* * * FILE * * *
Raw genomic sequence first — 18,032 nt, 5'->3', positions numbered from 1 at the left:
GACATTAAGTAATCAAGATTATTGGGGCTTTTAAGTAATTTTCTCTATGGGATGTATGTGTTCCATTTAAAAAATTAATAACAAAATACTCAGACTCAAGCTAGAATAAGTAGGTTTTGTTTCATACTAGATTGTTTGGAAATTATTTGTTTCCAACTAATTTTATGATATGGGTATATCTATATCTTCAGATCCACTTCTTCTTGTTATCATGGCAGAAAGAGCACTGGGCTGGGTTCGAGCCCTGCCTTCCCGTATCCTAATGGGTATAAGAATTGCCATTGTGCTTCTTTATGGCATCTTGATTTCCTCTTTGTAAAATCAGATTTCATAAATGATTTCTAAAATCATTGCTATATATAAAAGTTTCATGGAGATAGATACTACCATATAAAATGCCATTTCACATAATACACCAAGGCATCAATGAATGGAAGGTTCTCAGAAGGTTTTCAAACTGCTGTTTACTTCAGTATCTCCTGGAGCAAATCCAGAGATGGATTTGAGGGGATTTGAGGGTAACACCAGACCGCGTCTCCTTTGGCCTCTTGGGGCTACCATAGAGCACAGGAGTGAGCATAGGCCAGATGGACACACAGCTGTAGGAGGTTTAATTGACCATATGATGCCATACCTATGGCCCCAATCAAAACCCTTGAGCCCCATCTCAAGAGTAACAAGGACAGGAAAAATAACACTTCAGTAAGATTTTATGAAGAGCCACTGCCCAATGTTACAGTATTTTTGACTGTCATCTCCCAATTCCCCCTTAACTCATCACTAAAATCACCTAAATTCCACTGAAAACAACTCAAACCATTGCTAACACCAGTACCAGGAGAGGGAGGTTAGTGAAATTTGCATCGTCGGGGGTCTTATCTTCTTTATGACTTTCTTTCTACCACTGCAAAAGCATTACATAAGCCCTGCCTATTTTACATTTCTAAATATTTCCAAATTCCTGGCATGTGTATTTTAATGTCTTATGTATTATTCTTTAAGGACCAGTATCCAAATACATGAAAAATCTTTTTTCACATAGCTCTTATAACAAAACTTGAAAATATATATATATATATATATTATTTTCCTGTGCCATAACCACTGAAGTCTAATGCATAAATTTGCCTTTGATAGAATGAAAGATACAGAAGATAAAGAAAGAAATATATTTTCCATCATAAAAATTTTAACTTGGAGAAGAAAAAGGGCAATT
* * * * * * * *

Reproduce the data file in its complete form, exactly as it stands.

Raw genomic sequence first — 18,032 nt, 5'->3', positions numbered from 1 at the left:
GACATTAAGTAATCAAGATTATTGGGGCTTTTAAGTAATTTTCTCTATGGGATGTATGTGTTCCATTTAAAAAATTAATAACAAAATACTCAGACTCAAGCTAGAATAAGTAGGTTTTGTTTCATACTAGATTGTTTGGAAATTATTTGTTTCCAACTAATTTTATGATATGGGTATATCTATATCTTCAGATCCACTTCTTCTTGTTATCATGGCAGAAAGAGCACTGGGCTGGGTTCGAGCCCTGCCTTCCCGTATCCTAATGGGTATAAGAATTGCCATTGTGCTTCTTTATGGCATCTTGATTTCCTCTTTGTAAAATCAGATTTCATAAATGATTTCTAAAATCATTGCTATATATAAAAGTTTCATGGAGATAGATACTACCATATAAAATGCCATTTCACATAATACACCAAGGCATCAATGAATGGAAGGTTCTCAGAAGGTTTTCAAACTGCTGTTTACTTCAGTATCTCCTGGAGCAAATCCAGAGATGGATTTGAGGGGATTTGAGGGTAACACCAGACCGCGTCTCCTTTGGCCTCTTGGGGCTACCATAGAGCACAGGAGTGAGCATAGGCCAGATGGACACACAGCTGTAGGAGGTTTAATTGACCATATGATGCCATACCTATGGCCCCAATCAAAACCCTTGAGCCCCATCTCAAGAGTAACAAGGACAGGAAAAATAACACTTCAGTAAGATTTTATGAAGAGCCACTGCCCAATGTTACAGTATTTTTGACTGTCATCTCCCAATTCCCCCTTAACTCATCACTAAAATCACCTAAATTCCACTGAAAACAACTCAAACCATTGCTAACACCAGTACCAGGAGAGGGAGGTTAGTGAAATTTGCATCGTCGGGGGTCTTATCTTCTTTATGACTTTCTTTCTACCACTGCAAAAGCATTACATAAGCCCTGCCTATTTTACATTTCTAAATATTTCCAAATTCCTGGCATGTGTATTTTAATGTCTTATGTATTATTCTTTAAGGACCAGTATCCAAATACATGAAAAATCTTTTTTCACATAGCTCTTATAACAAAACTTGAAAATATATATATATATATATATTATTTTCCTGTGCCATAACCACTGAAGTCTAATGCATAAATTTGCCTTTGATAGAATGAAAGATACAGAAGATAAAGAAAGAAATATATTTTCCATCATAAAAATTTTAACTTGGAGAAGAAAAAGGGCAATT